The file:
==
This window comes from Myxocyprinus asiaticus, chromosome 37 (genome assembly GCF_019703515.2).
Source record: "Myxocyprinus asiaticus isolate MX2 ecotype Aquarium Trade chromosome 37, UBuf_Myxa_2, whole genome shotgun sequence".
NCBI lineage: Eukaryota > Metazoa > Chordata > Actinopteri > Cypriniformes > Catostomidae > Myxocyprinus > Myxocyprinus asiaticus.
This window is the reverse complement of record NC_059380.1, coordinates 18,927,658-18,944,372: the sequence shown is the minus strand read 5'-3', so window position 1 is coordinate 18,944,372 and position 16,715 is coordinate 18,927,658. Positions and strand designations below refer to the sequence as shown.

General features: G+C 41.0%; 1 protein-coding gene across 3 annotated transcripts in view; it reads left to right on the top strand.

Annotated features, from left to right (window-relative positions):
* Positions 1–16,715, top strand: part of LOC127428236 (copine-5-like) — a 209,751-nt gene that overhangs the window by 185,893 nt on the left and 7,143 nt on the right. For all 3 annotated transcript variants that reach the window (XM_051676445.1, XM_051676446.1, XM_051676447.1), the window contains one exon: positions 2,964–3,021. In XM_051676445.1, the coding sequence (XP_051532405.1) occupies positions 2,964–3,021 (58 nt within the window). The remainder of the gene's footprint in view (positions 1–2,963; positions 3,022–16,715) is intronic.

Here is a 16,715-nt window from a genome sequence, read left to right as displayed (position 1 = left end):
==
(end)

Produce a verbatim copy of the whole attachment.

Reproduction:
This window comes from Myxocyprinus asiaticus, chromosome 37 (genome assembly GCF_019703515.2).
Source record: "Myxocyprinus asiaticus isolate MX2 ecotype Aquarium Trade chromosome 37, UBuf_Myxa_2, whole genome shotgun sequence".
NCBI lineage: Eukaryota > Metazoa > Chordata > Actinopteri > Cypriniformes > Catostomidae > Myxocyprinus > Myxocyprinus asiaticus.
This window is the reverse complement of record NC_059380.1, coordinates 18,927,658-18,944,372: the sequence shown is the minus strand read 5'-3', so window position 1 is coordinate 18,944,372 and position 16,715 is coordinate 18,927,658. Positions and strand designations below refer to the sequence as shown.

General features: G+C 41.0%; 1 protein-coding gene across 3 annotated transcripts in view; it reads left to right on the top strand.

Annotated features, from left to right (window-relative positions):
* Positions 1–16,715, top strand: part of LOC127428236 (copine-5-like) — a 209,751-nt gene that overhangs the window by 185,893 nt on the left and 7,143 nt on the right. For all 3 annotated transcript variants that reach the window (XM_051676445.1, XM_051676446.1, XM_051676447.1), the window contains one exon: positions 2,964–3,021. In XM_051676445.1, the coding sequence (XP_051532405.1) occupies positions 2,964–3,021 (58 nt within the window). The remainder of the gene's footprint in view (positions 1–2,963; positions 3,022–16,715) is intronic.

Here is a 16,715-nt window from a genome sequence, read left to right as displayed (position 1 = left end):